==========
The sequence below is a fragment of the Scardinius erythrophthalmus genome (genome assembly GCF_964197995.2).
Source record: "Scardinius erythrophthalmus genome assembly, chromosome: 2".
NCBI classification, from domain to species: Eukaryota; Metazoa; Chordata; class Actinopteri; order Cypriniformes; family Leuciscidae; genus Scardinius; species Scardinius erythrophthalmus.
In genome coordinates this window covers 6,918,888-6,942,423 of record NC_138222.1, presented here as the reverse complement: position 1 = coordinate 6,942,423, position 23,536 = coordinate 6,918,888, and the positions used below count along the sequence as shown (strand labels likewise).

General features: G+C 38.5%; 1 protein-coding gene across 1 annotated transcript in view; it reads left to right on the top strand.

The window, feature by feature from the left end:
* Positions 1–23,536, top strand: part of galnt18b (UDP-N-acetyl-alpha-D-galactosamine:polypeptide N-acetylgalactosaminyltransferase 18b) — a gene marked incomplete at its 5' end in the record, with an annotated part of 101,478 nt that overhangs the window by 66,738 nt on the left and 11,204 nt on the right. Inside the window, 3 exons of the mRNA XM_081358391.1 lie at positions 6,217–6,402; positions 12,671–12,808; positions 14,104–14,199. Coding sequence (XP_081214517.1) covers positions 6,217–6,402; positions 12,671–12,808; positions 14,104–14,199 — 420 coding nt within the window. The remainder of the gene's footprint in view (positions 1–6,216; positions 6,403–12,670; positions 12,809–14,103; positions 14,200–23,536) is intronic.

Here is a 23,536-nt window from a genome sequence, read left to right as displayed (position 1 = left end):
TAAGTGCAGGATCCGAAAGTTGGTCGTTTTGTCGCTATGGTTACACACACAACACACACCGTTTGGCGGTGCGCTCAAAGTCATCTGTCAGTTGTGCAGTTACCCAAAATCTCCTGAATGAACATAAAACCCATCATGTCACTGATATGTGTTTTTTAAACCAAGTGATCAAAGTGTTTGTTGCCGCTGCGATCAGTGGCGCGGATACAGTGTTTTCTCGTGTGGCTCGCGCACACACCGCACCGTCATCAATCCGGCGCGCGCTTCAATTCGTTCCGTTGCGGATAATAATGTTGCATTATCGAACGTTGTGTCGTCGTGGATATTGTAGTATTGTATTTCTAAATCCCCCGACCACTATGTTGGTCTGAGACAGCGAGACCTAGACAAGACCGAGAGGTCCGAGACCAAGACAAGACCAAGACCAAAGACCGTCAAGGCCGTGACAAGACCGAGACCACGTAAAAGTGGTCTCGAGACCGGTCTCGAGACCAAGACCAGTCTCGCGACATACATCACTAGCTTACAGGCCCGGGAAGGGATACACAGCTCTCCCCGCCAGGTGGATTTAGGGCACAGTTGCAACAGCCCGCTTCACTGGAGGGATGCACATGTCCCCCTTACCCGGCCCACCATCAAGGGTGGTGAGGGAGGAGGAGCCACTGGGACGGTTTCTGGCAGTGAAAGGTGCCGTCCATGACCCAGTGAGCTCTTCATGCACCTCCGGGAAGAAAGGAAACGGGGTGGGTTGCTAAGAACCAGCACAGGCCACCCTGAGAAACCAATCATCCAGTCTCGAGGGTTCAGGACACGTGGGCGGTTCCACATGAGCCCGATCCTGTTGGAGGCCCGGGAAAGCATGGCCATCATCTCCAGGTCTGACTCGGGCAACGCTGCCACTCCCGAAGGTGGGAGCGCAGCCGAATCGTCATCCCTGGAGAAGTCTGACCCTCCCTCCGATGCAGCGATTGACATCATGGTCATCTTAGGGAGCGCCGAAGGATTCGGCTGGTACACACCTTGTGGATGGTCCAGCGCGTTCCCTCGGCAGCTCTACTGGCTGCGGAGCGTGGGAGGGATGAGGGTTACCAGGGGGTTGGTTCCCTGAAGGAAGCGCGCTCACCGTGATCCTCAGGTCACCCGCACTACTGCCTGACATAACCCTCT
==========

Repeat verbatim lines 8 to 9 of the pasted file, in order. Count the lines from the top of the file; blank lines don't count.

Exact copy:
Here is a 23,536-nt window from a genome sequence, read left to right as displayed (position 1 = left end):
TAAGTGCAGGATCCGAAAGTTGGTCGTTTTGTCGCTATGGTTACACACACAACACACACCGTTTGGCGGTGCGCTCAAAGTCATCTGTCAGTTGTGCAGTTACCCAAAATCTCCTGAATGAACATAAAACCCATCATGTCACTGATATGTGTTTTTTAAACCAAGTGATCAAAGTGTTTGTTGCCGCTGCGATCAGTGGCGCGGATACAGTGTTTTCTCGTGTGGCTCGCGCACACACCGCACCGTCATCAATCCGGCGCGCGCTTCAATTCGTTCCGTTGCGGATAATAATGTTGCATTATCGAACGTTGTGTCGTCGTGGATATTGTAGTATTGTATTTCTAAATCCCCCGACCACTATGTTGGTCTGAGACAGCGAGACCTAGACAAGACCGAGAGGTCCGAGACCAAGACAAGACCAAGACCAAAGACCGTCAAGGCCGTGACAAGACCGAGACCACGTAAAAGTGGTCTCGAGACCGGTCTCGAGACCAAGACCAGTCTCGCGACATACATCACTAGCTTACAGGCCCGGGAAGGGATACACAGCTCTCCCCGCCAGGTGGATTTAGGGCACAGTTGCAACAGCCCGCTTCACTGGAGGGATGCACATGTCCCCCTTACCCGGCCCACCATCAAGGGTGGTGAGGGAGGAGGAGCCACTGGGACGGTTTCTGGCAGTGAAAGGTGCCGTCCATGACCCAGTGAGCTCTTCATGCACCTCCGGGAAGAAAGGAAACGGGGTGGGTTGCTAAGAACCAGCACAGGCCACCCTGAGAAACCAATCATCCAGTCTCGAGGGTTCAGGACACGTGGGCGGTTCCACATGAGCCCGATCCTGTTGGAGGCCCGGGAAAGCATGGCCATCATCTCCAGGTCTGACTCGGGCAACGCTGCCACTCCCGAAGGTGGGAGCGCAGCCGAATCGTCATCCCTGGAGAAGTCTGACCCTCCCTCCGATGCAGCGATTGACATCATGGTCATCTTAGGGAGCGCCGAAGGATTCGGCTGGTACACACCTTGTGGATGGTCCAGCGCGTTCCCTCGGCAGCTCTACTGGCTGCGGAGCGTGGGAGGGATGAGGGTTACCAGGGGGTTGGTTCCCTGAAGGAAGCGCGCTCACCGTGATCCTCAGGTCACCCGCACTACTGCCTGACATAACCCTCT